Professor Lynn Davis, director of RAND's Washington office and senior political scientist, hosted a news media conference call to discuss armed aerial drones and U.S. security. Davis discussed issues such as how dangerous proliferation of drones may be, whether drones are transformative weapons, and how the U.S. can help shape a set of international norms that could discourage misuse by others.

  • 415 Superscooper aircraft

    Fighting Fires From Above

    May 15, 2014

    A newly deployed airborne firefighting resource is helping the United States Forest Service (USFS) battle wildfires, while at the same time providing valuable lessons on the utility and cost effectiveness of water-dropping scooper aircraft, writes Professor Edward Keating.

  • a worried-looking woman paying for her prescription at a pharmacy

    What Drives the Market for Orphan Drugs?

    May 14, 2014

    The 1983 Orphan Drug Act appears to be successful in promoting development of new treatments for relatively rare conditions. But an unintended consequence of its success is the high cost of specialty drugs, writes Pardee RAND professor Susan Gates.

  • Photo of South African shanty town

    In South Africa, Hard Choices on Housing

    May 7, 2014

    South Africans go to the polls today, marking 20 years since apartheid ended and the country's first democratic elections brought the African National Congress (ANC) to power. But while much has changed, writes Pardee RAND student Julia Pollak (cohort '12), many challenges remain, including the developing nation's dire need for housing.

  • Hindu saints stand in line to cast their votes at a polling station in the western Indian city of Ahmedabad April 30, 2014

    India Votes — and What It Might Mean for the United States

    May 5, 2014

    If elected, Modi could turn out to be the politician that India's Congress accuses him of being, focusing on an internal agenda that discourages foreign engagement. Professor Rafiq Dossani says the U.S. would no doubt prefer that he follow the economic course he charted in Gujarat.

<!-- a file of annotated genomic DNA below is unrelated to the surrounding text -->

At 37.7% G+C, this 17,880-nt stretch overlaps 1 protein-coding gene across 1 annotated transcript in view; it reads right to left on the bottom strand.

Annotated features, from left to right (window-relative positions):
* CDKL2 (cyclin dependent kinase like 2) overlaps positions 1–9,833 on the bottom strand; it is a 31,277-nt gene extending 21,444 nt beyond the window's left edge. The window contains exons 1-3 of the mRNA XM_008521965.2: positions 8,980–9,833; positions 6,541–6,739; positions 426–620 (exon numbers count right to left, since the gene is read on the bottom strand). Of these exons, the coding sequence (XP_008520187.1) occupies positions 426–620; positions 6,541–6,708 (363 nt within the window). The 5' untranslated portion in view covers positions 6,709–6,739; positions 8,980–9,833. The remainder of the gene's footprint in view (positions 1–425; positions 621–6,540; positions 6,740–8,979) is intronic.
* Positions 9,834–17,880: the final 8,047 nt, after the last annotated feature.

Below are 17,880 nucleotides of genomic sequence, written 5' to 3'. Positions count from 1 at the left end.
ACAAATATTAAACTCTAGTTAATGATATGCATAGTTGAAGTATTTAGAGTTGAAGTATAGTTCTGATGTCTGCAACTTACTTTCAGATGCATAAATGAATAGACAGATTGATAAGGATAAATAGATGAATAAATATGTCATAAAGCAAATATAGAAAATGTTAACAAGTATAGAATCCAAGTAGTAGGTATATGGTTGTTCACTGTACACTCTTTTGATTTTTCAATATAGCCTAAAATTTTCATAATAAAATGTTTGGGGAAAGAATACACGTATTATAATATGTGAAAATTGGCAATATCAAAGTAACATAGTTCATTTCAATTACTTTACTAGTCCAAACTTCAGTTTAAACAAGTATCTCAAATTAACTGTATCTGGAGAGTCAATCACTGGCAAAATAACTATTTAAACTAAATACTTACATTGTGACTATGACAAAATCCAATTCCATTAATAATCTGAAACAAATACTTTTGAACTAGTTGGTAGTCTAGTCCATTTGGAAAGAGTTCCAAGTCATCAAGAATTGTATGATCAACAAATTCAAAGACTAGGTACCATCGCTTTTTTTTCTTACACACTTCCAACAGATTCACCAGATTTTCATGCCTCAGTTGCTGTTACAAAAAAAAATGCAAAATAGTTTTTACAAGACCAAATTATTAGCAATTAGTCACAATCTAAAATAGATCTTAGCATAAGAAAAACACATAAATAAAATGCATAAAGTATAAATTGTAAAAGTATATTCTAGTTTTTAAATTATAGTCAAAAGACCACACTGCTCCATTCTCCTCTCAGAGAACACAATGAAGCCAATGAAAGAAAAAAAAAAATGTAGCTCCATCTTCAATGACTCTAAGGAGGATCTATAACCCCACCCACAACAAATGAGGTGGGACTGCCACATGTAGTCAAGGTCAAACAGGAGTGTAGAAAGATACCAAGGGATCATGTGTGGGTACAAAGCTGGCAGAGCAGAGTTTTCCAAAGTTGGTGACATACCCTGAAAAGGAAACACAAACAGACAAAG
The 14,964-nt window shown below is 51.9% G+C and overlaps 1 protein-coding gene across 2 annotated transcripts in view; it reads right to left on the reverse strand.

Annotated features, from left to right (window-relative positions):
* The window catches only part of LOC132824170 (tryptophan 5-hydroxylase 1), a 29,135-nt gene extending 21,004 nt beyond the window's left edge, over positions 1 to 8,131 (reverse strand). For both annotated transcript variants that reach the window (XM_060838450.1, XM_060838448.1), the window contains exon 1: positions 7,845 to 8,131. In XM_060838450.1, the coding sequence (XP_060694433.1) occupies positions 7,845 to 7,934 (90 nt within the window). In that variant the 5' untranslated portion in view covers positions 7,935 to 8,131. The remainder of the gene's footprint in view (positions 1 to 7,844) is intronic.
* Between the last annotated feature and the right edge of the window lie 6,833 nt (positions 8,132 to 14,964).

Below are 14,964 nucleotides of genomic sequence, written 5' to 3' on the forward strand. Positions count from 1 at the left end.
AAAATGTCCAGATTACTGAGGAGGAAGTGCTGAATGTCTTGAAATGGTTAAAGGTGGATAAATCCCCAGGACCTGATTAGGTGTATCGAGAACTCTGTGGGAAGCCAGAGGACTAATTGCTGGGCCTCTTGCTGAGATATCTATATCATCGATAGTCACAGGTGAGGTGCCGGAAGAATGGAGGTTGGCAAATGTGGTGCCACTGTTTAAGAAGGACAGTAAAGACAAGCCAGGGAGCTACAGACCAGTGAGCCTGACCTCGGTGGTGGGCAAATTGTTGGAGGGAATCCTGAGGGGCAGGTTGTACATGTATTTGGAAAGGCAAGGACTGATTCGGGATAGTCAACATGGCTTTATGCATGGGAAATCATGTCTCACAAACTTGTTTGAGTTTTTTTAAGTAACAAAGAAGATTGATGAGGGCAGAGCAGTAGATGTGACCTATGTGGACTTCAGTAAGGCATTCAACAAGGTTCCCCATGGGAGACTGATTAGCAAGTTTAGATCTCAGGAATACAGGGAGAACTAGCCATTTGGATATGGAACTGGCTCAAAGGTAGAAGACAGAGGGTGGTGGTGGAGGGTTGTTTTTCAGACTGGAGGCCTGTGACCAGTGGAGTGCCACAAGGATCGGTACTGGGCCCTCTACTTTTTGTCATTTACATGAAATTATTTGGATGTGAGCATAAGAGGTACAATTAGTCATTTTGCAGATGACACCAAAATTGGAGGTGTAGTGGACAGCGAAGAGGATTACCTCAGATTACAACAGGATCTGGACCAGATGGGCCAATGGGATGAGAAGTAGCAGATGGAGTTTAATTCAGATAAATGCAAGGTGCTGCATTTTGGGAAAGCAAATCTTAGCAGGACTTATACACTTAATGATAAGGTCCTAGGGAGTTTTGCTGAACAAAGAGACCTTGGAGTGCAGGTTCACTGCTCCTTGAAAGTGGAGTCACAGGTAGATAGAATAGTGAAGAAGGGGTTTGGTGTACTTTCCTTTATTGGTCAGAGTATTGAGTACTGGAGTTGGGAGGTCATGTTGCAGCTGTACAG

• homeless man against the wall

    Book Review: America's Poor and the Great Recession

    May 2, 2014

    While U.S. absolute poverty has increased sharply since the start of the Great Recession, it was, despite historic ups and downs, at roughly the same level in 2007 as in 1980. Until the day comes when grand poverty bargains can be struck, Pardee RAND student Eric Apaydin (cohort '11) says this book, by a former Pardee RAND dean, has much to say in current policy debates.

  • Nate Johnson, managing owner of the Queen Anne Cannabis Club in Seattle, Washington

    Legalising Cannabis Is More Than Just a Yes or No Decision

    May 2, 2014

    Any truly honest discussion about how to regulate cannabis markets must start with clear objectives and goals, write Professors Beau Kilmer and Rosalie Pacula. How these markets are opened can be as important as the decision to legalize cannabis.

  • medical researchers examining a test tube of liquid

    10 Ways Innovation Could Help Cure the U.S. Health Spending Problem

    Apr 29, 2014

    Many studies grapple with how to control spending by considering changing how existing technologies are used. But, Professor Steven Garber asks, what if the problem could be attacked at its root by changing which drugs and devices are invented in the first place?

  • The Days After a Deal: Iran, Its Neighbors, and U.S. Policy Following a Nuclear Agreement

    Apr 17, 2014

    Professor Lynn Davis participated in a half-day RAND conference addressing "The Days After a Deal: Iran, its Neighbors, and U.S. Policy Following a Nuclear Agreement." As nuclear negotiations with Iran approach a deadline for a final deal this summer, the RAND conference looked ahead at some of the critical "day after" questions following a potential nuclear agreement.

  • African mother and baby

    Maternal Deaths: Turning the Tide in a Nigerian State

    Apr 16, 2014